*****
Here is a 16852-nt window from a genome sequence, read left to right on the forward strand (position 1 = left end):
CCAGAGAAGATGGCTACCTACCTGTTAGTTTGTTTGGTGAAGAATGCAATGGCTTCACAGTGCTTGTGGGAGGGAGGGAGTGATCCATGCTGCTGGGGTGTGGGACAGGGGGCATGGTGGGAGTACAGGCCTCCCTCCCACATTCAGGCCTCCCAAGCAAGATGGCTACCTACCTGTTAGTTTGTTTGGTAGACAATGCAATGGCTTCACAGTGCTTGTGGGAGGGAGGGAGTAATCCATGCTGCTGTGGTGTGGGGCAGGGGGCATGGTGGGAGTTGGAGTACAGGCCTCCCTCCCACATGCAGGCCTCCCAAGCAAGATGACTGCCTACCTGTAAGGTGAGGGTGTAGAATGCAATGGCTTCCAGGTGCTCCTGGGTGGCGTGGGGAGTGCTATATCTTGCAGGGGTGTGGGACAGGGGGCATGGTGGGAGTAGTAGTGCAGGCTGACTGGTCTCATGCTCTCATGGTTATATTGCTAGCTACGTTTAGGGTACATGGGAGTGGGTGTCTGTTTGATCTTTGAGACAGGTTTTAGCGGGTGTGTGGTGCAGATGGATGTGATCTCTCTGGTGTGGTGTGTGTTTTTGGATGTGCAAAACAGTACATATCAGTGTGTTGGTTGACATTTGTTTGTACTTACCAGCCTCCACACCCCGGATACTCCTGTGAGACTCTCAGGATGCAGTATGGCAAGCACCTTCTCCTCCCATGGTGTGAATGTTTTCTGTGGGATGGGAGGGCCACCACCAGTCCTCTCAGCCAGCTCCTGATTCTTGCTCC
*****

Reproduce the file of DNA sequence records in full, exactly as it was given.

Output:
Here is a 16852-nt window from a genome sequence, read left to right on the forward strand (position 1 = left end):
CCAGAGAAGATGGCTACCTACCTGTTAGTTTGTTTGGTGAAGAATGCAATGGCTTCACAGTGCTTGTGGGAGGGAGGGAGTGATCCATGCTGCTGGGGTGTGGGACAGGGGGCATGGTGGGAGTACAGGCCTCCCTCCCACATTCAGGCCTCCCAAGCAAGATGGCTACCTACCTGTTAGTTTGTTTGGTAGACAATGCAATGGCTTCACAGTGCTTGTGGGAGGGAGGGAGTAATCCATGCTGCTGTGGTGTGGGGCAGGGGGCATGGTGGGAGTTGGAGTACAGGCCTCCCTCCCACATGCAGGCCTCCCAAGCAAGATGACTGCCTACCTGTAAGGTGAGGGTGTAGAATGCAATGGCTTCCAGGTGCTCCTGGGTGGCGTGGGGAGTGCTATATCTTGCAGGGGTGTGGGACAGGGGGCATGGTGGGAGTAGTAGTGCAGGCTGACTGGTCTCATGCTCTCATGGTTATATTGCTAGCTACGTTTAGGGTACATGGGAGTGGGTGTCTGTTTGATCTTTGAGACAGGTTTTAGCGGGTGTGTGGTGCAGATGGATGTGATCTCTCTGGTGTGGTGTGTGTTTTTGGATGTGCAAAACAGTACATATCAGTGTGTTGGTTGACATTTGTTTGTACTTACCAGCCTCCACACCCCGGATACTCCTGTGAGACTCTCAGGATGCAGTATGGCAAGCACCTTCTCCTCCCATGGTGTGAATGTTTTCTGTGGGATGGGAGGGCCACCACCAGTCCTCTCAGCCAGCTCCTGATTCTTGCTCC